Over the past two decades, the percentage of the world’s population living on less than a dollar a day has been cut in half. How much of that improvement is because of—or in spite of—globalization? While anti-globalization activists mount loud critiques and the media report breathlessly on globalization’s perils and promises, economists have largely remained silent, in part because of an entrenched institutional divide between those who study poverty and those who study trade and finance. Globalization and Poverty bridges that gap, bringing together experts on both international trade and poverty to provide a detailed view of the effects of globalization on the poor in developing nations, answering such questions as: Do lower import tariffs improve the lives of the poor? Has increased financial integration led to more or less poverty? How have the poor fared during various currency crises? Does food aid hurt or help the poor? Poverty, the contributors show here, has been used as a popular and convenient catchphrase by parties on both sides of the globalization debate to further their respective arguments. Globalization and Poverty provides the more nuanced understanding necessary to move that debate beyond the slogans.

Rise to Globalism

Rise to Globalism
Author: Stephen E. Ambrose
Publsiher: Penguin Mass Market
Total Pages: 428
Release: 1993
Genre: United States
ISBN: UOM:39015029852327

Download Rise to Globalism Book in PDF, Epub and Kindle

An overview of the evolution of American foreign policy from 1938 to the present, focusing on such events as World War II, the Cuban missile crisis, Vietnam, and the SALT treaties. The author examines such topics as the Iran-Contra scandal and free electio

Globalization A Very Short Introduction

Globalization  A Very Short Introduction
Author: Manfred B. Steger
Publsiher: Oxford University Press
Total Pages: 176
Release: 2020-05-28
Genre: Political Science
ISBN: 9780192589323

Download Globalization A Very Short Introduction Book in PDF, Epub and Kindle

We live today in an interconnected world in which ordinary people can became instant online celebrities to fans thousands of miles away, in which religious leaders can influence millions globally, in which humans are altering the climate and environment, and in which complex social forces intersect across continents. This is globalization. In the fifth edition of his bestselling Very Short Introduction Manfred B. Steger considers the major dimensions of globalization: economic, political, cultural, ideological, and ecological. He looks at its causes and effects, and engages with the hotly contested question of whether globalization is, ultimately, a good or a bad thing. From climate change to the Ebola virus, Donald Trump to Twitter, trade wars to China's growing global profile, Steger explores today's unprecedented levels of planetary integration as well as the recent challenges posed by resurgent national populism. ABOUT THE SERIES: The Very Short Introductions series from Oxford University Press contains hundreds of titles in almost every subject area. These pocket-sized books are the perfect way to get ahead in a new subject quickly. Our expert authors combine facts, analysis, perspective, new ideas, and enthusiasm to make interesting and challenging topics highly readable.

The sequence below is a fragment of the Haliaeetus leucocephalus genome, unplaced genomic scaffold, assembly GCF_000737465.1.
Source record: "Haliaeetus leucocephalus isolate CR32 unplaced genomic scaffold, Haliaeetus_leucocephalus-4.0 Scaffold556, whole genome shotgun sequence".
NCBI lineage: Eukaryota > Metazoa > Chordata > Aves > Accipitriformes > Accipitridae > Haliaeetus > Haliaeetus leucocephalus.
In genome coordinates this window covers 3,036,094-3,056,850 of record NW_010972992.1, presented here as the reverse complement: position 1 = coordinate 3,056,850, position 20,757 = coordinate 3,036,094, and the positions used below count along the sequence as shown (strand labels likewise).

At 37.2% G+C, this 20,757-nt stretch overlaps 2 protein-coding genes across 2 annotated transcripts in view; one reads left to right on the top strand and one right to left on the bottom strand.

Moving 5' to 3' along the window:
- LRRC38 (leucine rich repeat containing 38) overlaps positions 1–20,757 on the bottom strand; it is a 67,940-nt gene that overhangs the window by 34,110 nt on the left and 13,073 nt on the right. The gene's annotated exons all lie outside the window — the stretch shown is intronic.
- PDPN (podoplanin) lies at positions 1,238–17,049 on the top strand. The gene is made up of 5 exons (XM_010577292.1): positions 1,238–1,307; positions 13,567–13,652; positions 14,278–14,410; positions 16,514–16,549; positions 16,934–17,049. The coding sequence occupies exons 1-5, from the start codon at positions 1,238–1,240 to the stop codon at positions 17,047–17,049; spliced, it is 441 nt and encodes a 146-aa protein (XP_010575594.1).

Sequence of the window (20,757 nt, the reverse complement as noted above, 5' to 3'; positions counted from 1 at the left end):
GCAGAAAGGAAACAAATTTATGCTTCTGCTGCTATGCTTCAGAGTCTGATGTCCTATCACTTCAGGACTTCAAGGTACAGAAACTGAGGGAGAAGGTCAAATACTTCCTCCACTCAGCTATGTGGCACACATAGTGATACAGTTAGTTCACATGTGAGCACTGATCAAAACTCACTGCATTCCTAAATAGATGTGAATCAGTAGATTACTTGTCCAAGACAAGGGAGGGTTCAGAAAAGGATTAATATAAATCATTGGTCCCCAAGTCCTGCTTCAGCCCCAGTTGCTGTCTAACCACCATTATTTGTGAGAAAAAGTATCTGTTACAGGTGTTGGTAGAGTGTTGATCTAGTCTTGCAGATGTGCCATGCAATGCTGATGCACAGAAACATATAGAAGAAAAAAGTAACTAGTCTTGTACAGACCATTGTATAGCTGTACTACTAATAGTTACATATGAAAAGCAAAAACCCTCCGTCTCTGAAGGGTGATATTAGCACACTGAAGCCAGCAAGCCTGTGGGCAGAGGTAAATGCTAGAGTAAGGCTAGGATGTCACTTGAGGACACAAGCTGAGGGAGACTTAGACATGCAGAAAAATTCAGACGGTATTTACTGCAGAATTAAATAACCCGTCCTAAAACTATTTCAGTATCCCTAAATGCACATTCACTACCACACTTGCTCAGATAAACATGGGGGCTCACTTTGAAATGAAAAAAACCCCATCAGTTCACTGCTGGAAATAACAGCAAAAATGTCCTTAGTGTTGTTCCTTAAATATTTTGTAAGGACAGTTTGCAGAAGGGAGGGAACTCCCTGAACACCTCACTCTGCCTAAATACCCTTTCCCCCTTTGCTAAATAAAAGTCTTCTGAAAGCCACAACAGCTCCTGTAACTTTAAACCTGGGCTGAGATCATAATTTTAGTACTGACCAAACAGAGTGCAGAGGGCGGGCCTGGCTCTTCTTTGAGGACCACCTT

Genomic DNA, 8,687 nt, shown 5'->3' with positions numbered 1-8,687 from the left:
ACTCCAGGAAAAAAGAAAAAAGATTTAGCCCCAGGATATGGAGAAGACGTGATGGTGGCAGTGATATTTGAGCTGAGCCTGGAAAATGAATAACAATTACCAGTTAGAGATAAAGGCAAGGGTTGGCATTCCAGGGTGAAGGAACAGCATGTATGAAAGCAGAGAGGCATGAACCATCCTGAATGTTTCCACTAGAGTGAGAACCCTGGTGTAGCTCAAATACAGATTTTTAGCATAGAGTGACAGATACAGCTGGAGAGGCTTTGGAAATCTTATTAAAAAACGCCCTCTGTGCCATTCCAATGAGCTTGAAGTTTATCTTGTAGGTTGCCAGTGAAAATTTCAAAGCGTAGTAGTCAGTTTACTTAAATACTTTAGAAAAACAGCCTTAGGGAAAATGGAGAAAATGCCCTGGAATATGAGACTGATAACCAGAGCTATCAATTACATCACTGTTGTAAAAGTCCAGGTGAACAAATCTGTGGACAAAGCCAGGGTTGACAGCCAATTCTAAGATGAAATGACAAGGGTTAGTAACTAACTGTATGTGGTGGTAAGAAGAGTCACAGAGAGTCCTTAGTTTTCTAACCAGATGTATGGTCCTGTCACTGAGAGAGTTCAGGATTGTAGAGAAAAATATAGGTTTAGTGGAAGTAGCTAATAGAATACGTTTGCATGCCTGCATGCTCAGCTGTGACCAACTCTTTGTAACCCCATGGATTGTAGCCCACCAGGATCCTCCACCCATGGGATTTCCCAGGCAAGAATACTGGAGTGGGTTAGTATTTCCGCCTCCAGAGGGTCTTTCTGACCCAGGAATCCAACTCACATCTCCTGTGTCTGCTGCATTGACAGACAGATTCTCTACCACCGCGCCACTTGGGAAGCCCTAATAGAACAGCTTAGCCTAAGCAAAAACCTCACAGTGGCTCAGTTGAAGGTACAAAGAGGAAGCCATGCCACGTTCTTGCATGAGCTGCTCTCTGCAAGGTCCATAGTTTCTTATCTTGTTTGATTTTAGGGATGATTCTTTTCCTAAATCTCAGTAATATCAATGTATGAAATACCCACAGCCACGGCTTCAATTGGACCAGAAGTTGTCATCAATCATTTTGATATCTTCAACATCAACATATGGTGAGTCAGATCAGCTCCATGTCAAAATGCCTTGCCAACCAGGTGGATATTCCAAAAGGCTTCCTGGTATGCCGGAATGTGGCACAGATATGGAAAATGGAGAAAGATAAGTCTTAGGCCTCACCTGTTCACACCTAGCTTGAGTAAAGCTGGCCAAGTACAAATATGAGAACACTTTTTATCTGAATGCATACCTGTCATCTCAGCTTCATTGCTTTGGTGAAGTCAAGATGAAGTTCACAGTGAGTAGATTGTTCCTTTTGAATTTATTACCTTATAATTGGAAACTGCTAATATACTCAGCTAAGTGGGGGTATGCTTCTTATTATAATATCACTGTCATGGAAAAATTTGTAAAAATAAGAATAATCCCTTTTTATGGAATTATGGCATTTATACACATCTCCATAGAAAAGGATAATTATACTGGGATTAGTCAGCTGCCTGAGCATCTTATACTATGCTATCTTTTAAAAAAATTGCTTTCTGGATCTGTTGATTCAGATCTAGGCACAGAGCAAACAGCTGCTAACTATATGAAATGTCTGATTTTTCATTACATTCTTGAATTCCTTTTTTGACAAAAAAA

Citizenship and Immigration

Citizenship and Immigration
Author: Christian Joppke
Publsiher: John Wiley & Sons
Total Pages: 224
Release: 2013-05-06
Genre: Political Science
ISBN: 9780745658391

Download Citizenship and Immigration Book in PDF, Epub and Kindle

This incisive book provides a succinct overview of the new academic field of citizenship and immigration, as well as presenting a fresh and original argument about changing citizenship in our contemporary human rights era. Instead of being nationally resilient or in “postnational” decline, citizenship in Western states has continued to evolve, converging on a liberal model of inclusive citizenship with diminished rights implications and increasingly universalistic identities. This convergence is demonstrated through a sustained comparison of developments in North America, Western Europe and Australia. Topics covered in the book include: recent trends in nationality laws; what ethnic diversity does to the welfare state; the decline of multiculturalism accompanied by the continuing rise of antidiscrimination policies; and the new state campaigns to “upgrade” citizenship in the post-2001 period. Sophisticated and informative, and written in a lively and accessible style, this book will appeal to upper-level students and scholars in sociology, political science, and immigration and citizenship studies.

Neo nationalism and Universities

Neo nationalism and Universities
Author: John Aubrey Douglass
Publsiher: JHU Press
Total Pages: 320
Release: 2021-09-07
Genre: Education
ISBN: 9781421441870